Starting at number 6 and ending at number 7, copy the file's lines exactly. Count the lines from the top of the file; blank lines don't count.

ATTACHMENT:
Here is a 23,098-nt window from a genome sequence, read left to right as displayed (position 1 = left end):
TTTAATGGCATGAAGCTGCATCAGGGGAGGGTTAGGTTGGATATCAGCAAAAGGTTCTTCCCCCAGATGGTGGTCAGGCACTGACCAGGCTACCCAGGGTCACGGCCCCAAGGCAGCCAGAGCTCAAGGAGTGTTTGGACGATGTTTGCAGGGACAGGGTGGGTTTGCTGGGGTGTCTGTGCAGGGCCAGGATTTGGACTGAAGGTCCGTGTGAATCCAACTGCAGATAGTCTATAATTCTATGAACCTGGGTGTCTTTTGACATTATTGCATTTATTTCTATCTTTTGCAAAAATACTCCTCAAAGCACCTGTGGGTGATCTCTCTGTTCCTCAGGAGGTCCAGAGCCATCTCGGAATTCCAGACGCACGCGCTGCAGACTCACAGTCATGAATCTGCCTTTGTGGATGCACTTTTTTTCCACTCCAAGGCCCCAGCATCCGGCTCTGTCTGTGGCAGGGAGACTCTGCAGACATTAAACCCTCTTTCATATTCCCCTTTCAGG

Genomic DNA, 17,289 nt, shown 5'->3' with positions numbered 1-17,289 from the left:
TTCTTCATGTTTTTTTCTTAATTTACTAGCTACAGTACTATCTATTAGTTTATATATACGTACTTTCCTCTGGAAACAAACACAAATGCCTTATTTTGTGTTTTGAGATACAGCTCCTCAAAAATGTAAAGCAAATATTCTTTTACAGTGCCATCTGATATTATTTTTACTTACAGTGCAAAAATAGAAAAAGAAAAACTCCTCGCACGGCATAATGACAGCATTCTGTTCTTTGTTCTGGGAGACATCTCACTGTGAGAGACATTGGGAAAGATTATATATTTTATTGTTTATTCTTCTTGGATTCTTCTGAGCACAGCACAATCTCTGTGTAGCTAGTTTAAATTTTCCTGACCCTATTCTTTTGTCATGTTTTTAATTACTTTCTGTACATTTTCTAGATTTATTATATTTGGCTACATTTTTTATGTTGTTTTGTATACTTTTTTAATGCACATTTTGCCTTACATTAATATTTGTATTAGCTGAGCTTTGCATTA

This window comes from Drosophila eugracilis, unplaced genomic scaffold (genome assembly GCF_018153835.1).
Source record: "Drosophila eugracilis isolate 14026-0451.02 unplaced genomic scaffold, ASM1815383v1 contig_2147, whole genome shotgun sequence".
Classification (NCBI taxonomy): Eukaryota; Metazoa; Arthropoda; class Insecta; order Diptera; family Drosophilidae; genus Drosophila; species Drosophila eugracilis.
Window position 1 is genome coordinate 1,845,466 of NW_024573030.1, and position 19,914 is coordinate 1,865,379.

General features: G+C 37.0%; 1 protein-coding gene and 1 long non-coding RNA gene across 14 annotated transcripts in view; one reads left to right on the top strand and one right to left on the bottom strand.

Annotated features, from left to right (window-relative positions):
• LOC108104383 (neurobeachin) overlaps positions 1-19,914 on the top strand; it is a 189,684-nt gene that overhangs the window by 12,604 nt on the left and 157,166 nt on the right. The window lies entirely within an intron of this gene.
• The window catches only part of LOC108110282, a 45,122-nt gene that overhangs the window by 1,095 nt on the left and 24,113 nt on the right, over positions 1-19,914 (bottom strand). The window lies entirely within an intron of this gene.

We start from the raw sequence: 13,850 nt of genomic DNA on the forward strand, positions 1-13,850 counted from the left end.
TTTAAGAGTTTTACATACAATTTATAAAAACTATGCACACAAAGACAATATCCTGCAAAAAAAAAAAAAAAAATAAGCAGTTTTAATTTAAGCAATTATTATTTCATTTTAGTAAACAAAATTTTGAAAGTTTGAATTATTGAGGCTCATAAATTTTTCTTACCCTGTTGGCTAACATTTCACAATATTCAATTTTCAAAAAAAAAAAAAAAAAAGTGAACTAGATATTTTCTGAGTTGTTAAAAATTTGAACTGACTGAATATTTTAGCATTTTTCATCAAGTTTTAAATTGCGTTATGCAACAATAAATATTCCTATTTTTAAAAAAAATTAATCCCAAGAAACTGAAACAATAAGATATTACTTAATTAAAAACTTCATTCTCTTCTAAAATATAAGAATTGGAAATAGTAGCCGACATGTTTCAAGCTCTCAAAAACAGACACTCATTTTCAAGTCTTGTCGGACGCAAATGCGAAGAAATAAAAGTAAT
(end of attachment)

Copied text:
Source record: "Drosophila eugracilis isolate 14026-0451.02 unplaced genomic scaffold, ASM1815383v1 contig_2147, whole genome shotgun sequence".
Classification (NCBI taxonomy): Eukaryota; Metazoa; Arthropoda; class Insecta; order Diptera; family Drosophilidae; genus Drosophila; species Drosophila eugracilis.